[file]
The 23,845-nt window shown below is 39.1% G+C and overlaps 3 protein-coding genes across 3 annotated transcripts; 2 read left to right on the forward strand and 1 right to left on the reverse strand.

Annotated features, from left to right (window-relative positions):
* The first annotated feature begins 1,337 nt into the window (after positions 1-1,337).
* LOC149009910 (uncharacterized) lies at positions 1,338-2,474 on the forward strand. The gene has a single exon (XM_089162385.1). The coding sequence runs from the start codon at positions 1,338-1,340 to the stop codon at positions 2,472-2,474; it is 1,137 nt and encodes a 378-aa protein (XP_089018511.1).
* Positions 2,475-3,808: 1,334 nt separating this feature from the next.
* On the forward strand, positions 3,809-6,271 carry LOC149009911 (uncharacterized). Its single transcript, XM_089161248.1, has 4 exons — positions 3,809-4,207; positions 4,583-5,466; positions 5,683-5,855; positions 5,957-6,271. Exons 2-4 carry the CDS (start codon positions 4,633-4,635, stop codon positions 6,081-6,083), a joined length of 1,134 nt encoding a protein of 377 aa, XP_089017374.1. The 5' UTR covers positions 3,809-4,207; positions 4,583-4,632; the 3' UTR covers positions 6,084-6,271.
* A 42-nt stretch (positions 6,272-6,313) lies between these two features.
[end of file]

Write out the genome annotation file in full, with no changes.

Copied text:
The 23,845-nt window shown below is 39.1% G+C and overlaps 3 protein-coding genes across 3 annotated transcripts; 2 read left to right on the forward strand and 1 right to left on the reverse strand.

Annotated features, from left to right (window-relative positions):
* The first annotated feature begins 1,337 nt into the window (after positions 1-1,337).
* LOC149009910 (uncharacterized) lies at positions 1,338-2,474 on the forward strand. The gene has a single exon (XM_089162385.1). The coding sequence runs from the start codon at positions 1,338-1,340 to the stop codon at positions 2,472-2,474; it is 1,137 nt and encodes a 378-aa protein (XP_089018511.1).
* Positions 2,475-3,808: 1,334 nt separating this feature from the next.
* On the forward strand, positions 3,809-6,271 carry LOC149009911 (uncharacterized). Its single transcript, XM_089161248.1, has 4 exons — positions 3,809-4,207; positions 4,583-5,466; positions 5,683-5,855; positions 5,957-6,271. Exons 2-4 carry the CDS (start codon positions 4,633-4,635, stop codon positions 6,081-6,083), a joined length of 1,134 nt encoding a protein of 377 aa, XP_089017374.1. The 5' UTR covers positions 3,809-4,207; positions 4,583-4,632; the 3' UTR covers positions 6,084-6,271.
* A 42-nt stretch (positions 6,272-6,313) lies between these two features.